Figure 1: Multiple painless nodules on surgical scar over the abdomen

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Figure 2: Histopathology from nodules revealing: (a) Extensive dermal granulomatous infi ltrate with multiple giant cells (H and E × 40) (b-d) Fungal material and giant cells (H and E -×40)

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Figure 3: (a) Slide mount on lactophenol blue revealing septate hyphae with geniculate, sympoidal conidiophores bearing conidia through pores [×40] (b) High power view of same [×100]

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Figure 4: Complete regression of lesions after 16 weeks of therapy

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Bipolaris is a filamentous dematiaceous fungus that usually grows on plant debris and in soil. It is an emerging human pathogen that has been occasionally reported from countries with hot climates like southern states of USA, Australia, Pakistan and India.The increasing incidence is due to the ever increasing population of immunosuppressed patients. Several reports of allergic fungal sinusitis (AFS) due to Bipolaris have appeared in the literature. [1] Other human infections reported include allergic bronchopulmonary disease, keratitis, orbital cellulitis, prosthetic heart valve infection, meningoencephalitis and osteomyelitis.

Twenty two cases of Bipolaris hawaiiensis infections have been reported in humans [Table 1]. Very rarely have cutaneous infections been attributed to Bipolaris species. [2] Superficial cutaneous infection in three immunocompetent patients has been reported by Robb et al. A non-healing ulcer in a pancytopenic patient with acute leukemia preceded by trauma has been reported. [3]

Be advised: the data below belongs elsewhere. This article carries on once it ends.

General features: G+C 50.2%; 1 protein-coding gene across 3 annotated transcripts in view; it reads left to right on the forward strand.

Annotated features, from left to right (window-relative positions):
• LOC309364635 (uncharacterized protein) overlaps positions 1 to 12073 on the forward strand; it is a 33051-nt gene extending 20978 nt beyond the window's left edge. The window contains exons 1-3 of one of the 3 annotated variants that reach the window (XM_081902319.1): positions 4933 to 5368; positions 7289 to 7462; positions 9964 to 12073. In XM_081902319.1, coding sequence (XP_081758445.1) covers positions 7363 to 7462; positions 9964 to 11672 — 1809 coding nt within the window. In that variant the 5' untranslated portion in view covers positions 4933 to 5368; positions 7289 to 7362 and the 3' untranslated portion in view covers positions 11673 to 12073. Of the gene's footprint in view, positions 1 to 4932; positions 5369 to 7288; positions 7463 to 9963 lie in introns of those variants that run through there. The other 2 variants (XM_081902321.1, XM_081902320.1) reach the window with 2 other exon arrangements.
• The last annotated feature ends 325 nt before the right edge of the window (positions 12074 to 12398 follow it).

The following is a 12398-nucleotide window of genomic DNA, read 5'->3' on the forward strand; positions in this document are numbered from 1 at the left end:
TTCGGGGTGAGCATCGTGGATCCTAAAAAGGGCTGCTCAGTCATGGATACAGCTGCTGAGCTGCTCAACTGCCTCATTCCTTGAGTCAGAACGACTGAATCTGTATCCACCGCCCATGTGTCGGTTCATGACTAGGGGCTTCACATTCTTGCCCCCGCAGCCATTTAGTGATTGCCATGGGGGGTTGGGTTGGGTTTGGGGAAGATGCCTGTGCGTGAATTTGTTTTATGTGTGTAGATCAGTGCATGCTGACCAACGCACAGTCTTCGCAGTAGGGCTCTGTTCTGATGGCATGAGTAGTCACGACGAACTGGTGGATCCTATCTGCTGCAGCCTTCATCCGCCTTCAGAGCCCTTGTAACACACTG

Table 1: Bipolaris hawaiiensis infections reported in the literature

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Dermatoses caused by Bipolaris hawaiiensis infection have been reported twice in the past. A case of subungual hyperkeratosis due to the fungus has been reported. [4] The other report is a case of subcutaneous phaeohyphomycosis caused by Bipolaris hawaiiensis manifesting as a verrucous lesion on the big toe. [5]

Amphotericin B, itraconazole, voriconazole and surgical excision were reported to be successful modes of therapy. Surgery is preferred in immunocompromised patients.


  Acknowledgement Top


We acknowledge the assistance provided by our lab technician, Mr. B Damodara Rao in microbiological investigations.

 
  References Top

1.
Torres C, Ro JY, el-Naggar AK, Sim SJ, Weber RS, Ayala AG. Allergic fungal sinusitis: A clinicopathologic study of 16 cases. Hum Pathol 1996;27:793-9.  Back to cited text no. 1
    
2.
Shafii SM, Donate G, Mannari RJ, Payne WG, Robson MC.Diagnostic dilemmas: Cutaneous fungal Bipolaris infection. Wounds 2006;18:19-24.  Back to cited text no. 2
    
3.
Straka BF, Cooper PH, Body BA. Cutaneous Bipolaris spicifera infection. Arch Dermatol 1989;125:1383-6.  Back to cited text no. 3
    
4.
Romano C, GhilardiA, Massai L. Subungual hyperkeratosis of the big toe due to Bipolaris hawaiiensis. Acta Derm Venereol 2004;84:476-7.  Back to cited text no. 4
    
5.
Costa AR, Porto E, Tabuti AH, LacazCda S, Sakai-Valente NY, Maranhão WM, et al. Subcutaneous phaeohyphomycosis caused by Bipolaris hawaiiensis. A case report. Rev Inst Med Trop Sao Paulo 1991;33:74-9 .  Back to cited text no. 5
    


    Figures

  [Figure 1], [Figure 2], [Figure 3], [Figure 4]
 
 
    Tables

  [Table 1]